| Arts & Culture
Television ‘Bad Sisters’ Captures the Intensity of Having and Being a Sister
My sister is not my best friend. She is my sister. Those are fundamentally different relationships.
In the final scene of the first episode of Bad Sisters , Eva, Bibi, Ursula, and Becka sit in the yard of their family home. Their faces are revealed in slices by the flickering bonfire at their feet, rectangles of orange light highlighting a set brow, a strong jaw. The sisters argue in low, harried voices. Visually, they look as if they’re floating in deep space, a world unto themselves. Darkness cloaks them, warm and close around their shoulders. A vacuum emerges around the fire, an untouchable place where only the sisters exist.
Bad Sisters is a show about the lengths the Garvey sisters will go to protect each other. There’s Eva, the somewhat matriarch; Bibi, the sour and spiky second sister; Ursula, a nurse carrying on an affair; Becka, the baby; and Grace, wife of JP, otherwise known as the Prick. In the present timeline, JP is dead and the sisters are being hounded by two brothers who run a life insurance agency and believe JP was murdered. But then, the show shuttles backward, showing us the depth of JP’s depravity and letting us in on a secret: Eva, Bibi, Becka, and Ursula all conspired to kill JP without Grace knowing.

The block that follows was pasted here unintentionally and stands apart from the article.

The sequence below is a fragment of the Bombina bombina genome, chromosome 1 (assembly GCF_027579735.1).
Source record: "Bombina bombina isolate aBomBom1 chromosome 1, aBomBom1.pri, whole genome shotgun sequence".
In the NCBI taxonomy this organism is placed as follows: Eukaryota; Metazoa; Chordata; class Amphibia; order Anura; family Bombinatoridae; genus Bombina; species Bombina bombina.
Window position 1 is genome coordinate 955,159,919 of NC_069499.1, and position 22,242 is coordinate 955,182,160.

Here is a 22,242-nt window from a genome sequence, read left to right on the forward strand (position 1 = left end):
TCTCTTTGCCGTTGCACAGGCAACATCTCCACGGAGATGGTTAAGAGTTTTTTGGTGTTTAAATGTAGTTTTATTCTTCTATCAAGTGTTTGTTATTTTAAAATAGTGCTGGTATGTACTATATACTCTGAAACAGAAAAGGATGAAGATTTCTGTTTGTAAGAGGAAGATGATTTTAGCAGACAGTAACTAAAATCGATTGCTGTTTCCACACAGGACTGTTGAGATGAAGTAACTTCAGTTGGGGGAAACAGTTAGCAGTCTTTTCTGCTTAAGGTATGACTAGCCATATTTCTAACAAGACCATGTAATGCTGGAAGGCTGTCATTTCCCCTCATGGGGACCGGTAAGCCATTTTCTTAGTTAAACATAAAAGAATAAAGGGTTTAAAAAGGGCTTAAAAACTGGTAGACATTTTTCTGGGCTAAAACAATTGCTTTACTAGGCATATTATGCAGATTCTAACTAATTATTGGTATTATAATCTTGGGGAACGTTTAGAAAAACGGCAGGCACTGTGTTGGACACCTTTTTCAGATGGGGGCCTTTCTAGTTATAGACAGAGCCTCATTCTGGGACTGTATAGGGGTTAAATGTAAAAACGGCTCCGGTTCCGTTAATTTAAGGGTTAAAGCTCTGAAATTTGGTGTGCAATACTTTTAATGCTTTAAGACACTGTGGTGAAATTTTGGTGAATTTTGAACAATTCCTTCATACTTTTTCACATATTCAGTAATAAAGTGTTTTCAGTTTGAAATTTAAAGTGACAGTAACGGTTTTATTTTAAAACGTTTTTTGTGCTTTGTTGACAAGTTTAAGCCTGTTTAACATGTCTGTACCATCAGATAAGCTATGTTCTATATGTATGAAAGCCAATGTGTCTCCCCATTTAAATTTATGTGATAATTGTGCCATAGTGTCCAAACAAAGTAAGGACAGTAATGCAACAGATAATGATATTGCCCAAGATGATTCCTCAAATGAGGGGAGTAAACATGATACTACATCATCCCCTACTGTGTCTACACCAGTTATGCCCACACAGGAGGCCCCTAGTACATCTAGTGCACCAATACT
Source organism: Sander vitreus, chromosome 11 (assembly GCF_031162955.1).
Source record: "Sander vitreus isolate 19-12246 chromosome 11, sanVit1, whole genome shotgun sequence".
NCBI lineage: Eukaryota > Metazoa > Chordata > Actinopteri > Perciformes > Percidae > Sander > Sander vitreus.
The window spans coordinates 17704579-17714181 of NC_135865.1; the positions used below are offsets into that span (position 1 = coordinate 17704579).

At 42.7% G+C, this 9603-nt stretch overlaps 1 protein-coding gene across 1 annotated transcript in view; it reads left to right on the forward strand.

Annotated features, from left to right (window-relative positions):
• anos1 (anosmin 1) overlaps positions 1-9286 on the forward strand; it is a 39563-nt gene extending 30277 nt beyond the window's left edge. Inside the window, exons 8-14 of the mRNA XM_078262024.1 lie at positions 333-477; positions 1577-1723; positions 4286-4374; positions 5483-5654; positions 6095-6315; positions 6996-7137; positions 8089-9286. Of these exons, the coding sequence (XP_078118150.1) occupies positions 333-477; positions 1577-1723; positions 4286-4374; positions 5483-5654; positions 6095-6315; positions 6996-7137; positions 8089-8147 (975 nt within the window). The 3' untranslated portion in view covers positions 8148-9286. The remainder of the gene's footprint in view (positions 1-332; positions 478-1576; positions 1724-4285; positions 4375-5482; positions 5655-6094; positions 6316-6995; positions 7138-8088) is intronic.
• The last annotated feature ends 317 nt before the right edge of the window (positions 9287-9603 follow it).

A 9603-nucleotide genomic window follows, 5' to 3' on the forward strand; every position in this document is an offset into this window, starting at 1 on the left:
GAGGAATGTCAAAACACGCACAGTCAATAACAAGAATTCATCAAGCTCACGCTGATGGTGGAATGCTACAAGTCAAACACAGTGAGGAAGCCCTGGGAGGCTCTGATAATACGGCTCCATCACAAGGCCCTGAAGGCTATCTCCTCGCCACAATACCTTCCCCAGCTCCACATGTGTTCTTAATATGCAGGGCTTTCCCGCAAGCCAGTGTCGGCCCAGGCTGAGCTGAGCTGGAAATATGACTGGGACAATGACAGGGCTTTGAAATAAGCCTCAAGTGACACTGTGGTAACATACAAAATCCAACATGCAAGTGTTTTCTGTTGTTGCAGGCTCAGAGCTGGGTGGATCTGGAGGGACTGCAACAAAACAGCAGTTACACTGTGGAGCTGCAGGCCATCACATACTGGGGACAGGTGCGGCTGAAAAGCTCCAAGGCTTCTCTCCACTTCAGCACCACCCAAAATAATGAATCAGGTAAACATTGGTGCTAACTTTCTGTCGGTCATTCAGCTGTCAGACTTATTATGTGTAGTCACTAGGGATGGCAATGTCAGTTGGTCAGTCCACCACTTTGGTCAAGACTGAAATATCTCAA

The plot begins as a joke. Huddled around the Forty Foot promontory after a chilly winter’s swim, the Garvey sisters moan about their terrible brother-in-law and fantasize about all the terrible ways they’d love to kill him. But as the show progresses, each sister experiences something that pushes her over the edge. JP quips one too many times at Eva about her infertility; he promises Becka a loan and then reneges after she signs a lease for her first-ever massage business; JP tricks Ursula into sending him a nude and uses it to taunt and blackmail her. One by one, we watch as each sister weighs the laws of the outside world—namely, don’t kill people —with the tenets of their sisterverse. Inevitably, each and every Garvey sister comes to the same conclusion: As long as they have each other, they can do anything, including get away with murder.